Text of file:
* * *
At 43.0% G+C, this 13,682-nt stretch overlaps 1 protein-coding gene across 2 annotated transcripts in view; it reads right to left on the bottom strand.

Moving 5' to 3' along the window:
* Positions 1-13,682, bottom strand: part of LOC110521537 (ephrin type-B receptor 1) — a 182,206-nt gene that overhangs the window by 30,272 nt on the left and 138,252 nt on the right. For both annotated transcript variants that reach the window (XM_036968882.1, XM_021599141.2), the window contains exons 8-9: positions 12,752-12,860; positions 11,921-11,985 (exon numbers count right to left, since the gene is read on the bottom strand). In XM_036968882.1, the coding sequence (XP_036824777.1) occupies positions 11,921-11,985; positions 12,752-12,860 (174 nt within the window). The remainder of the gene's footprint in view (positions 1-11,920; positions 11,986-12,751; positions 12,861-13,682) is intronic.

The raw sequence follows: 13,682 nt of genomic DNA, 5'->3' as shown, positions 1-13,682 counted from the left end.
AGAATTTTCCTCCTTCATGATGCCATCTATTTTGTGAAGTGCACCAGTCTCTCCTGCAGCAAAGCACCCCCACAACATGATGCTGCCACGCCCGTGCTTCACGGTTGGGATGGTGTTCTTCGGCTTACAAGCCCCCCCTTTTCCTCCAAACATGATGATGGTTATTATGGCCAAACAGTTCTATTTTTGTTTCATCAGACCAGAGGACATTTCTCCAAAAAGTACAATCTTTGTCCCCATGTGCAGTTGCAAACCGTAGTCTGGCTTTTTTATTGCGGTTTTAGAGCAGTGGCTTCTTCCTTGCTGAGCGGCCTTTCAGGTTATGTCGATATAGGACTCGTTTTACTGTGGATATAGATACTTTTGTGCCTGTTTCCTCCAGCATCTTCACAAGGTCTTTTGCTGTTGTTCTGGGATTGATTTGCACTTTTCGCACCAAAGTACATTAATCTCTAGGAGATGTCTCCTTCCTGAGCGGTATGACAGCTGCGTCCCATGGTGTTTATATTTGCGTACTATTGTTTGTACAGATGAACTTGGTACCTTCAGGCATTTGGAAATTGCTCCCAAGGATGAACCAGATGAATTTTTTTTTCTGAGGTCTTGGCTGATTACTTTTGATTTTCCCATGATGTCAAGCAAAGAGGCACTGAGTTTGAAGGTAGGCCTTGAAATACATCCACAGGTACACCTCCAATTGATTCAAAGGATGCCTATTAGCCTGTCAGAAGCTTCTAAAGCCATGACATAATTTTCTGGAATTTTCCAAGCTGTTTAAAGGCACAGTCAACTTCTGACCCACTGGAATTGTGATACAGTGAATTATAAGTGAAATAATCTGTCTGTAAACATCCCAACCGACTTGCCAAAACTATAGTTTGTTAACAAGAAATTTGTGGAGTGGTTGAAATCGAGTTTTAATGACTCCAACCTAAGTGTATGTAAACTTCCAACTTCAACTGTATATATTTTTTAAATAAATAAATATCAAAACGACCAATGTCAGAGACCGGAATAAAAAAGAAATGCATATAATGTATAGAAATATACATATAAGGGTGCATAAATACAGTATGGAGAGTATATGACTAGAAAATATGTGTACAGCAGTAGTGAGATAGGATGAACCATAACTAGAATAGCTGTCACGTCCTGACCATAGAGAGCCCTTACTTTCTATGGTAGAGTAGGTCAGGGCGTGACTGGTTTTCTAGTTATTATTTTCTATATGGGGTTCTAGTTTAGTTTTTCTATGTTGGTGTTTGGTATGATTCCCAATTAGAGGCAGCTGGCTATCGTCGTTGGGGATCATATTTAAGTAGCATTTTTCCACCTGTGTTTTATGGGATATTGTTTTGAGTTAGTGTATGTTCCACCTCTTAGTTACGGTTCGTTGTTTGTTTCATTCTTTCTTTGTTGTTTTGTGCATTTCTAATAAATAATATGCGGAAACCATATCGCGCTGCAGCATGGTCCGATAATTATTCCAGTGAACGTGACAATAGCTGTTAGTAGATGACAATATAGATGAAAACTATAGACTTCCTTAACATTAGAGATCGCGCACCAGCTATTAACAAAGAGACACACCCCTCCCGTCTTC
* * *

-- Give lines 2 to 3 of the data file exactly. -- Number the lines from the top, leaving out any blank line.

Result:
Moving 5' to 3' along the window:
* Positions 1-13,682, bottom strand: part of LOC110521537 (ephrin type-B receptor 1) — a 182,206-nt gene that overhangs the window by 30,272 nt on the left and 138,252 nt on the right. For both annotated transcript variants that reach the window (XM_036968882.1, XM_021599141.2), the window contains exons 8-9: positions 12,752-12,860; positions 11,921-11,985 (exon numbers count right to left, since the gene is read on the bottom strand). In XM_036968882.1, the coding sequence (XP_036824777.1) occupies positions 11,921-11,985; positions 12,752-12,860 (174 nt within the window). The remainder of the gene's footprint in view (positions 1-11,920; positions 11,986-12,751; positions 12,861-13,682) is intronic.